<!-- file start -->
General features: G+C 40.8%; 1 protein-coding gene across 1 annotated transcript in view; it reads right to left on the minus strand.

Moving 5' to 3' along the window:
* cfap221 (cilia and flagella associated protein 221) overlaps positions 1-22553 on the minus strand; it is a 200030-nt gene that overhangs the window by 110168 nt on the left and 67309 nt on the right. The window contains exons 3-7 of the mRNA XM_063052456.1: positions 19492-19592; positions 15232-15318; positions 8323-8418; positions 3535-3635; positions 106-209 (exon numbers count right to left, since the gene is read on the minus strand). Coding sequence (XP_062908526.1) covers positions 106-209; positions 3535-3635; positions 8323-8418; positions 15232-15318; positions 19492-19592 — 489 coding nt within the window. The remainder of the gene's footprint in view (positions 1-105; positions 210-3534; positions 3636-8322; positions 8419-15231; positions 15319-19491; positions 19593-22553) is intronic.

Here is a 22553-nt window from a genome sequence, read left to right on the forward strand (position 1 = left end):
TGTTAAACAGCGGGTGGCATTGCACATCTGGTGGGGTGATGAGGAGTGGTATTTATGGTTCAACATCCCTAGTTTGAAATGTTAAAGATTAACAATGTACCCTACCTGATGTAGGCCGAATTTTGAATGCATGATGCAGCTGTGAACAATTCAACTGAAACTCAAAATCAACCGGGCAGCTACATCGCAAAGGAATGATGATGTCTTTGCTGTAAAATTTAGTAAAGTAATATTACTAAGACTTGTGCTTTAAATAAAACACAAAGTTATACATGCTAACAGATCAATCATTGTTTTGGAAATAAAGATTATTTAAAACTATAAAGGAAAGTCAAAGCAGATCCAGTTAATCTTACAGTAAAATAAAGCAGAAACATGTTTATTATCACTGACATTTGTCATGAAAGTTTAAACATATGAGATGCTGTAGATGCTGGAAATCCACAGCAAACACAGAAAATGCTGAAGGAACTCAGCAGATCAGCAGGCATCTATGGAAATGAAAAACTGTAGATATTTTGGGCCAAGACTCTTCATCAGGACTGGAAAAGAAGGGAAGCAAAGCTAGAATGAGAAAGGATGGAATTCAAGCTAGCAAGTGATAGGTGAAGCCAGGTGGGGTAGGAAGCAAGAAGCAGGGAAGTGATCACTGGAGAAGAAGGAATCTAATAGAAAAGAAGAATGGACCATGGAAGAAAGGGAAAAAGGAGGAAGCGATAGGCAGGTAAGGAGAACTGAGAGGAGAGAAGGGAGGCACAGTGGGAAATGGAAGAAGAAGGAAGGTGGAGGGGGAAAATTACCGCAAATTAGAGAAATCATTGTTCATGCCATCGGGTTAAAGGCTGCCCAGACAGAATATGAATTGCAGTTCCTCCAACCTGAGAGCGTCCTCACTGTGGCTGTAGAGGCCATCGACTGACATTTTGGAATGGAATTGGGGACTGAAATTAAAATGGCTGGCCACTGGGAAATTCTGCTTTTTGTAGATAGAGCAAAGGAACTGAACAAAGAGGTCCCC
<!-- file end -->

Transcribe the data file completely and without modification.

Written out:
General features: G+C 40.8%; 1 protein-coding gene across 1 annotated transcript in view; it reads right to left on the minus strand.

Moving 5' to 3' along the window:
* cfap221 (cilia and flagella associated protein 221) overlaps positions 1-22553 on the minus strand; it is a 200030-nt gene that overhangs the window by 110168 nt on the left and 67309 nt on the right. The window contains exons 3-7 of the mRNA XM_063052456.1: positions 19492-19592; positions 15232-15318; positions 8323-8418; positions 3535-3635; positions 106-209 (exon numbers count right to left, since the gene is read on the minus strand). Coding sequence (XP_062908526.1) covers positions 106-209; positions 3535-3635; positions 8323-8418; positions 15232-15318; positions 19492-19592 — 489 coding nt within the window. The remainder of the gene's footprint in view (positions 1-105; positions 210-3534; positions 3636-8322; positions 8419-15231; positions 15319-19491; positions 19593-22553) is intronic.

Here is a 22553-nt window from a genome sequence, read left to right on the forward strand (position 1 = left end):
TGTTAAACAGCGGGTGGCATTGCACATCTGGTGGGGTGATGAGGAGTGGTATTTATGGTTCAACATCCCTAGTTTGAAATGTTAAAGATTAACAATGTACCCTACCTGATGTAGGCCGAATTTTGAATGCATGATGCAGCTGTGAACAATTCAACTGAAACTCAAAATCAACCGGGCAGCTACATCGCAAAGGAATGATGATGTCTTTGCTGTAAAATTTAGTAAAGTAATATTACTAAGACTTGTGCTTTAAATAAAACACAAAGTTATACATGCTAACAGATCAATCATTGTTTTGGAAATAAAGATTATTTAAAACTATAAAGGAAAGTCAAAGCAGATCCAGTTAATCTTACAGTAAAATAAAGCAGAAACATGTTTATTATCACTGACATTTGTCATGAAAGTTTAAACATATGAGATGCTGTAGATGCTGGAAATCCACAGCAAACACAGAAAATGCTGAAGGAACTCAGCAGATCAGCAGGCATCTATGGAAATGAAAAACTGTAGATATTTTGGGCCAAGACTCTTCATCAGGACTGGAAAAGAAGGGAAGCAAAGCTAGAATGAGAAAGGATGGAATTCAAGCTAGCAAGTGATAGGTGAAGCCAGGTGGGGTAGGAAGCAAGAAGCAGGGAAGTGATCACTGGAGAAGAAGGAATCTAATAGAAAAGAAGAATGGACCATGGAAGAAAGGGAAAAAGGAGGAAGCGATAGGCAGGTAAGGAGAACTGAGAGGAGAGAAGGGAGGCACAGTGGGAAATGGAAGAAGAAGGAAGGTGGAGGGGGAAAATTACCGCAAATTAGAGAAATCATTGTTCATGCCATCGGGTTAAAGGCTGCCCAGACAGAATATGAATTGCAGTTCCTCCAACCTGAGAGCGTCCTCACTGTGGCTGTAGAGGCCATCGACTGACATTTTGGAATGGAATTGGGGACTGAAATTAAAATGGCTGGCCACTGGGAAATTCTGCTTTTTGTAGATAGAGCAAAGGAACTGAACAAAGAGGTCCCC